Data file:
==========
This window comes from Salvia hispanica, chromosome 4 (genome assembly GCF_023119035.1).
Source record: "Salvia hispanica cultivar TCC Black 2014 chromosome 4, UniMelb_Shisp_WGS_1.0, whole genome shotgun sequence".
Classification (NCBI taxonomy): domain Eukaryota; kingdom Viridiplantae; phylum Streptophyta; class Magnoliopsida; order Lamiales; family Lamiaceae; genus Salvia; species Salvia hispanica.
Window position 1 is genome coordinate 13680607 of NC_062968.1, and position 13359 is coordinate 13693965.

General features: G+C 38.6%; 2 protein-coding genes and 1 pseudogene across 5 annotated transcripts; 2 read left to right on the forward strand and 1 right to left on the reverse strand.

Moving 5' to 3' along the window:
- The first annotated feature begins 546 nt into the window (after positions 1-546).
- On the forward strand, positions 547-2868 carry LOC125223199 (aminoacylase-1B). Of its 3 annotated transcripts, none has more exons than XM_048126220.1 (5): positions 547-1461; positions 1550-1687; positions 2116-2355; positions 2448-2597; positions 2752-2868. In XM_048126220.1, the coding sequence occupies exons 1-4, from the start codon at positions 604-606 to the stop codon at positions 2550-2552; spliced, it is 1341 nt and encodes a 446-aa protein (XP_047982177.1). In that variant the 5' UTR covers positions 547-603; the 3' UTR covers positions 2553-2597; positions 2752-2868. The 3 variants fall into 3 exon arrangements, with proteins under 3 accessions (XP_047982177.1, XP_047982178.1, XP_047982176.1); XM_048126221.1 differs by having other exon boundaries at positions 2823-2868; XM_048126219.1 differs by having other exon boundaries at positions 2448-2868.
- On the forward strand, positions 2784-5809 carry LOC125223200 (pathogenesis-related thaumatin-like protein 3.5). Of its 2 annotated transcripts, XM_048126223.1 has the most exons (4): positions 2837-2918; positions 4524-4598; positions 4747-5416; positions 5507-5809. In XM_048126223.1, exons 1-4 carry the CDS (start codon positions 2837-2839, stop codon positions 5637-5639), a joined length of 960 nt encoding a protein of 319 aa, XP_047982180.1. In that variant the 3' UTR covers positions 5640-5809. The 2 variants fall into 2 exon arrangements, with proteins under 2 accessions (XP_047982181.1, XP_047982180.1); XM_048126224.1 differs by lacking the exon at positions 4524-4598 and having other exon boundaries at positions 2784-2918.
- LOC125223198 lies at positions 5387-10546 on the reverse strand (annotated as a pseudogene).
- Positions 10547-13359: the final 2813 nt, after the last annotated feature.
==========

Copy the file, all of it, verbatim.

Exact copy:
This window comes from Salvia hispanica, chromosome 4 (genome assembly GCF_023119035.1).
Source record: "Salvia hispanica cultivar TCC Black 2014 chromosome 4, UniMelb_Shisp_WGS_1.0, whole genome shotgun sequence".
Classification (NCBI taxonomy): domain Eukaryota; kingdom Viridiplantae; phylum Streptophyta; class Magnoliopsida; order Lamiales; family Lamiaceae; genus Salvia; species Salvia hispanica.
Window position 1 is genome coordinate 13680607 of NC_062968.1, and position 13359 is coordinate 13693965.

General features: G+C 38.6%; 2 protein-coding genes and 1 pseudogene across 5 annotated transcripts; 2 read left to right on the forward strand and 1 right to left on the reverse strand.

Moving 5' to 3' along the window:
- The first annotated feature begins 546 nt into the window (after positions 1-546).
- On the forward strand, positions 547-2868 carry LOC125223199 (aminoacylase-1B). Of its 3 annotated transcripts, none has more exons than XM_048126220.1 (5): positions 547-1461; positions 1550-1687; positions 2116-2355; positions 2448-2597; positions 2752-2868. In XM_048126220.1, the coding sequence occupies exons 1-4, from the start codon at positions 604-606 to the stop codon at positions 2550-2552; spliced, it is 1341 nt and encodes a 446-aa protein (XP_047982177.1). In that variant the 5' UTR covers positions 547-603; the 3' UTR covers positions 2553-2597; positions 2752-2868. The 3 variants fall into 3 exon arrangements, with proteins under 3 accessions (XP_047982177.1, XP_047982178.1, XP_047982176.1); XM_048126221.1 differs by having other exon boundaries at positions 2823-2868; XM_048126219.1 differs by having other exon boundaries at positions 2448-2868.
- On the forward strand, positions 2784-5809 carry LOC125223200 (pathogenesis-related thaumatin-like protein 3.5). Of its 2 annotated transcripts, XM_048126223.1 has the most exons (4): positions 2837-2918; positions 4524-4598; positions 4747-5416; positions 5507-5809. In XM_048126223.1, exons 1-4 carry the CDS (start codon positions 2837-2839, stop codon positions 5637-5639), a joined length of 960 nt encoding a protein of 319 aa, XP_047982180.1. In that variant the 3' UTR covers positions 5640-5809. The 2 variants fall into 2 exon arrangements, with proteins under 2 accessions (XP_047982181.1, XP_047982180.1); XM_048126224.1 differs by lacking the exon at positions 4524-4598 and having other exon boundaries at positions 2784-2918.
- LOC125223198 lies at positions 5387-10546 on the reverse strand (annotated as a pseudogene).
- Positions 10547-13359: the final 2813 nt, after the last annotated feature.